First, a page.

Wood flooring is a practical choice for areas that don’t get the most foot traffic such as living and dining rooms. You can find many options with a huge variety of textures, finishes and dimensions available. This tends to be the more expensive option to install but is often worth it as it’s durable and versatile. The more processes the wood goes through the more it is likely to cost. On average, for fitting a solid wood flooring the cost is around £35-£50 per square metre. If you choose to work with a tradesman, labour costs can be expected to be around £100-£200 a day but with this, you are paying for the expertise and design of your installation. Prices can of course vary depending on the type of floor you want for example parquet flooring tends to be more expensive but it can look more luxurious. 

Stone Flooring

There are so many different types of stone flooring available for your home such as limestone, sandstone, slate, granite and even marble. Natural stone is very beautiful and works great with underfloor heating. It is hardwearing and easy to clean however there’s always a rare chance you could chip a tile. Sealant will also need to be reapplied from time to time to maintain the floor’s stain resistance. The frequency depends on the wear the floor gets, but on average it’s done every few years but if you look after it well, stone should last a lifetime.

Prices vary wildly depending on the stone you choose, its source, availability, its thickness and size. Because of this, stone flooring could cost you anywhere between £15 per m2 to well over £100 per m2 but this does mean there are options to fit all budgets.

Laminate Flooring

Laminate flooring is constructed with a thin veneer over layers of plywood or compressed fibre. The top layer is a photograph under a clear plastic coating meaning that laminate can look like wood, stone, tile, or just about any other material. Laminate comes in either planks or tiles. Most of them are floating floor systems, which you can install right over your old flooring with no glue or nails.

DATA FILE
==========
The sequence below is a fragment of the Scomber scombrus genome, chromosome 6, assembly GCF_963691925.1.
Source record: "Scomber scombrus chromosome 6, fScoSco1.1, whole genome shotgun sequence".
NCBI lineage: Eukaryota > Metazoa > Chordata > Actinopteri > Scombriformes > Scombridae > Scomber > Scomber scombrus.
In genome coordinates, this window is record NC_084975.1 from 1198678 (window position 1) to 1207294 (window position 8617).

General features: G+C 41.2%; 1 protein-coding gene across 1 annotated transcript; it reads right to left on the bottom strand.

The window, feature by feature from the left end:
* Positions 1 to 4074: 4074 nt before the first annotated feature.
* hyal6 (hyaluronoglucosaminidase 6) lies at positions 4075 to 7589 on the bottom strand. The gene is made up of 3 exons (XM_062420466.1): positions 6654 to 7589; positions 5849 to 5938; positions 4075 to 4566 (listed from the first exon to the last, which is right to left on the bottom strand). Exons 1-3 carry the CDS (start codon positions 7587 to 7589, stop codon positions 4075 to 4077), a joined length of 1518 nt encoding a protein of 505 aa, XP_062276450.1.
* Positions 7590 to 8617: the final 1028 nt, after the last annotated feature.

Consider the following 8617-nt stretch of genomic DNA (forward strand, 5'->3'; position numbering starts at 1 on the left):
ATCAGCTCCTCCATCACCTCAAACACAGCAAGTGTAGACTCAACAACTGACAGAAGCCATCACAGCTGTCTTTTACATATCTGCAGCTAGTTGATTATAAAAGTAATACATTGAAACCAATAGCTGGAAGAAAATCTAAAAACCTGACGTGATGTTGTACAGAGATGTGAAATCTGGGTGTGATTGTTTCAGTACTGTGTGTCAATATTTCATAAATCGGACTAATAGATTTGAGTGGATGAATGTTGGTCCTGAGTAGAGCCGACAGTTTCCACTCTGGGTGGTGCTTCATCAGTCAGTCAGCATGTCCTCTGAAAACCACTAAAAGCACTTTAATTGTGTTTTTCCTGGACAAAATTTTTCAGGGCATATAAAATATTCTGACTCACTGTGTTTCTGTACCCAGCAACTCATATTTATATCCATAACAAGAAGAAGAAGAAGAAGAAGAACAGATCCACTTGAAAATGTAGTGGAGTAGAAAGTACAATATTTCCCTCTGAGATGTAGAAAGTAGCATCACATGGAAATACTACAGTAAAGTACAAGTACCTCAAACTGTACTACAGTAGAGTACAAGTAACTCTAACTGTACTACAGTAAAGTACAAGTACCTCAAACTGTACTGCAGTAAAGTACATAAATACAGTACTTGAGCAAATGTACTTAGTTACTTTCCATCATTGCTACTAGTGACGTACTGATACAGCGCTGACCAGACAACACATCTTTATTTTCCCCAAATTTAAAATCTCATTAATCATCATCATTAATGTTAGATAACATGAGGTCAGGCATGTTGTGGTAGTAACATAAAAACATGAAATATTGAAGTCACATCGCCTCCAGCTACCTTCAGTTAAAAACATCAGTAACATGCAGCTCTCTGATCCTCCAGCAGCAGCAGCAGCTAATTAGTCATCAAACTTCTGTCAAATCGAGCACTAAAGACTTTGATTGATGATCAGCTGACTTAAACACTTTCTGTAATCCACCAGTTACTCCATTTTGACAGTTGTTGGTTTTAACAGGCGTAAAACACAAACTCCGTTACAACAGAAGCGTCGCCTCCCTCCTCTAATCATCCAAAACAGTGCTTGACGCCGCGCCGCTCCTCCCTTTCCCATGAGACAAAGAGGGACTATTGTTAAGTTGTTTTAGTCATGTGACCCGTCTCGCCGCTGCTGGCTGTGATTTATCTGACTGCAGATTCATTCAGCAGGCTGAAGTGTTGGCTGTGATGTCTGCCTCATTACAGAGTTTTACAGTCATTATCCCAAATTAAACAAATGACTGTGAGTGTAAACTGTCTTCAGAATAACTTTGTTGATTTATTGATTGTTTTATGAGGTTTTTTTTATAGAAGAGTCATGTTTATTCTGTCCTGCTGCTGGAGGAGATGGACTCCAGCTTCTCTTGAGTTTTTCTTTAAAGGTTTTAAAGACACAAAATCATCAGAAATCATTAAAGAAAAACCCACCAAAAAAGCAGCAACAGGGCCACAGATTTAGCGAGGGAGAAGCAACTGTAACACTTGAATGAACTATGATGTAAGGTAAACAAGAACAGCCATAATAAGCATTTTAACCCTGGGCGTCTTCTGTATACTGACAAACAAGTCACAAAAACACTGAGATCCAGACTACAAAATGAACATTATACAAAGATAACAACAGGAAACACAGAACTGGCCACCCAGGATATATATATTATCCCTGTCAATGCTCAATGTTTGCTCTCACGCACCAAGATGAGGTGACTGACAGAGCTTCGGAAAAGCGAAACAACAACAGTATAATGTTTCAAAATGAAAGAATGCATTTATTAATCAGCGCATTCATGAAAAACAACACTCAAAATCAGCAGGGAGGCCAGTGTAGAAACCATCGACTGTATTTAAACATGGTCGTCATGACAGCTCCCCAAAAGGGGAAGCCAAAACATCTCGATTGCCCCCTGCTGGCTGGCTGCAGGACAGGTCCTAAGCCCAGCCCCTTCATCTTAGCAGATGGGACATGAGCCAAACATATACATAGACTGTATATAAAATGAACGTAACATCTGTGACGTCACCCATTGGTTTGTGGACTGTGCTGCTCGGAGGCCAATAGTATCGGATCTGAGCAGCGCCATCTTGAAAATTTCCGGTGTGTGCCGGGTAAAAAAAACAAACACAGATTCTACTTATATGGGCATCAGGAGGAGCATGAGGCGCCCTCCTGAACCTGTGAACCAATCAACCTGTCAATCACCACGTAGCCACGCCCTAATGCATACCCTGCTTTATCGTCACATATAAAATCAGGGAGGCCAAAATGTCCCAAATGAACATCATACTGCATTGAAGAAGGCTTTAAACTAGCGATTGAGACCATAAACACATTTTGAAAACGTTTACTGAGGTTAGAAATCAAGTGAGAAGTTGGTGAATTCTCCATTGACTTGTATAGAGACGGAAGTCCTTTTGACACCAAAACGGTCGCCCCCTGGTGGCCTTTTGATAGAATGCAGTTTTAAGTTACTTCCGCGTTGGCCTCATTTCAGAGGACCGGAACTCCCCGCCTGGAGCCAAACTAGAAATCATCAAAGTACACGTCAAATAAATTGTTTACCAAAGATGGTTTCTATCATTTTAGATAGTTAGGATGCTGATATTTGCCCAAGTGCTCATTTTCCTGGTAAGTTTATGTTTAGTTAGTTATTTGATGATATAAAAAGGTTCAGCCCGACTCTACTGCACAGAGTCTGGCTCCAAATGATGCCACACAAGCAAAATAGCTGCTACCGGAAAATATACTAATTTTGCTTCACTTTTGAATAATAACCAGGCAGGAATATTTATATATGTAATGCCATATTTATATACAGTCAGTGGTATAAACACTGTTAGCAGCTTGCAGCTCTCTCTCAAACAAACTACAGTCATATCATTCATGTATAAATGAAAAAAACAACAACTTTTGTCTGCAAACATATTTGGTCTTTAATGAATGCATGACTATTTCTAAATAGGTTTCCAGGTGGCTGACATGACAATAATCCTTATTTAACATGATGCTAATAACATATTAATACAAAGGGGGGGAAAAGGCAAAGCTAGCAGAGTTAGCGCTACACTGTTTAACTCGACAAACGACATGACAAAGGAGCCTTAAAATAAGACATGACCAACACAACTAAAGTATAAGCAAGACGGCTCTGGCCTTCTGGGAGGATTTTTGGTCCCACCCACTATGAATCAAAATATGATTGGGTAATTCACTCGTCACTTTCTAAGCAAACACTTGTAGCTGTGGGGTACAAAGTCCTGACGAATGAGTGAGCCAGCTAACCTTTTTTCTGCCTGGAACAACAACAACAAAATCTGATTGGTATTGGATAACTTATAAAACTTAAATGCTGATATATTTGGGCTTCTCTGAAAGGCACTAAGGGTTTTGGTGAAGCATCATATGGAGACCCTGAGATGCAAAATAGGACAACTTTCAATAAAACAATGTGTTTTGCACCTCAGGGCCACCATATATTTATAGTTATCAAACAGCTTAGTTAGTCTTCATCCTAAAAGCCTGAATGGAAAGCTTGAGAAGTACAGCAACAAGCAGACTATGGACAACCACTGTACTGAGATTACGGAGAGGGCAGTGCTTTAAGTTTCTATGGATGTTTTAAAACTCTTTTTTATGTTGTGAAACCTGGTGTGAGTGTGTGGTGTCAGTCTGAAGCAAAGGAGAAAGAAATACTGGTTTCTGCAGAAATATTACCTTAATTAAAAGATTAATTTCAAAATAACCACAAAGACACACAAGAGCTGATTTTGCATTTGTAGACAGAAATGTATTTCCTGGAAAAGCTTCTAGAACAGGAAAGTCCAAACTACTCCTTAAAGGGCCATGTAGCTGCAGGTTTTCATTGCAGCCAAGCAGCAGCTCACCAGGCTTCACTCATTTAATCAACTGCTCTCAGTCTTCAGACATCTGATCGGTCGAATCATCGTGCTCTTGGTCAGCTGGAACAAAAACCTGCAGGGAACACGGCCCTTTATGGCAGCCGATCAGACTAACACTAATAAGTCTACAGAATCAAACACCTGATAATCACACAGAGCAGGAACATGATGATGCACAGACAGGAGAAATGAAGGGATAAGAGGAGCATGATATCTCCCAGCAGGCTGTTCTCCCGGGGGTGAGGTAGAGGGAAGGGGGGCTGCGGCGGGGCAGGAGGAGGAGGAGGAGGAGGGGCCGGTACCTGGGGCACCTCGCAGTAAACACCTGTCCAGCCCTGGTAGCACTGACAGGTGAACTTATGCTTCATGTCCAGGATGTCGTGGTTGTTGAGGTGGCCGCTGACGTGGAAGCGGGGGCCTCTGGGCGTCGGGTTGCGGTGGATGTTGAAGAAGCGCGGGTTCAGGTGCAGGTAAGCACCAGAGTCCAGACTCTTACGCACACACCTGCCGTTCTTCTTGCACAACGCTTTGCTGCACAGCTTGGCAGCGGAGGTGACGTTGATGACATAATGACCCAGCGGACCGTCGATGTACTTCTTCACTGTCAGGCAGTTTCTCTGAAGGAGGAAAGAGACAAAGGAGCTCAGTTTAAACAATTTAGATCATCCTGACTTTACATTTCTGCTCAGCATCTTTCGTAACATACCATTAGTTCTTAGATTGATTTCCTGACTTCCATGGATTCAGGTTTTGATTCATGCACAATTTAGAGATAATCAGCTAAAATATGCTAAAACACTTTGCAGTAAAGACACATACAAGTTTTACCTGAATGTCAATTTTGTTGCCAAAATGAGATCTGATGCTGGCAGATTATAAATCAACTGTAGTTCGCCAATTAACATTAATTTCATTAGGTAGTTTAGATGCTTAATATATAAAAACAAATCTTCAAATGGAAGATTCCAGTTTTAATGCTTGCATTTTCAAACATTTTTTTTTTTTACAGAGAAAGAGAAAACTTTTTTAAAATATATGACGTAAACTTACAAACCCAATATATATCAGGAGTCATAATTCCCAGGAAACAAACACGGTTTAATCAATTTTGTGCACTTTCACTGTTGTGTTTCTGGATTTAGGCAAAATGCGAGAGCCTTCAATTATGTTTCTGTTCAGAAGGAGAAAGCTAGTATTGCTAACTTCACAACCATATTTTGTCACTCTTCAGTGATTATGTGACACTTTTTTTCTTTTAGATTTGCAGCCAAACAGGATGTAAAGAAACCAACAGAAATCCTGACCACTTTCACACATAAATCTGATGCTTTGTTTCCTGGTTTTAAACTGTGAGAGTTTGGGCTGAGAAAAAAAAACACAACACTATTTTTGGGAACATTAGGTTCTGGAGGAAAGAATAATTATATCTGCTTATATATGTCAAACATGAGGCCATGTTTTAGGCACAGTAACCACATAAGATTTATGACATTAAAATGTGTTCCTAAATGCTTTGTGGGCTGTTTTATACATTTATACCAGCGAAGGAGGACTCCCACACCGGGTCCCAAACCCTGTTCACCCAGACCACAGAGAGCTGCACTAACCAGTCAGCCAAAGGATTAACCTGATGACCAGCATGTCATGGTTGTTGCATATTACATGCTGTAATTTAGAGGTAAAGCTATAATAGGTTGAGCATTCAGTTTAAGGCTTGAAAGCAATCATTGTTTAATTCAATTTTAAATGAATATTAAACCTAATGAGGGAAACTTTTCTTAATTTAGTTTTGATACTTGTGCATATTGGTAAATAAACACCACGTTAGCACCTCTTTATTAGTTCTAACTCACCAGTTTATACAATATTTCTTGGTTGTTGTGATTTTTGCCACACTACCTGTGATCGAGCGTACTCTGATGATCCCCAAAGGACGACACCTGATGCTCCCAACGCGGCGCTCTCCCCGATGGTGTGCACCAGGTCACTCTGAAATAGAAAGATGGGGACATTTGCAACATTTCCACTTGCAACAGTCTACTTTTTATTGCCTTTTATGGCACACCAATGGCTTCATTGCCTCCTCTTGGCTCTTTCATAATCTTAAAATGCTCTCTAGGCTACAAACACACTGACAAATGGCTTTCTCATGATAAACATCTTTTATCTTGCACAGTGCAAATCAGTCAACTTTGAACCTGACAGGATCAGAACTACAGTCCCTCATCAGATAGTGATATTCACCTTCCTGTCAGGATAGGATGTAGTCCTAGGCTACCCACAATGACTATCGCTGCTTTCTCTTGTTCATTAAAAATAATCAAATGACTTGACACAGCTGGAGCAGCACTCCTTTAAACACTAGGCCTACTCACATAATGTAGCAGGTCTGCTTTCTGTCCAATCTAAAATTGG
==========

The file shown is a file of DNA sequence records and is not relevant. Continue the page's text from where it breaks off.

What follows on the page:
Laminate is low maintenance, easy to clean and scratch-resistant however it can be very slippery when wet. It’s best to avoid this material in wet rooms, such as bathrooms and laundry rooms. It can be a cheaper option in the short term but unlike real wood, it cannot be refinished and has to be replaced so it’s not always cost-effective.


The style of the house and use of the room will obviously play a big factor in the type of flooring you choose but carpet tends to be a popular option in many rooms because the texture adds another dimension to a room as well as adding comfort for that cosy feeling and being a great insulator to help reduce energy bills. It’s also quiet, slip-resistant, and fairly easy to install. Natural wool is easily recyclable and biodegradable, plus shearing is essential for the welfare of sheep, making it a fantastic sustainable choice for flooring.

Underlay can often be overlooked when considering carpet costs but it can make a huge difference to the finish, feeling and longevity of the flooring. Underlay can also help reduce your energy bills by providing extra insulation, can reduce noise and feels comfier underfoot too.

Carpet is the hardest to clean out of all the options and staining could leave the carpet not looking its best. It’s also not the best option for allergy sufferers as it can harbour pollen, pet hair and bacteria that regular vacuuming can’t always remove.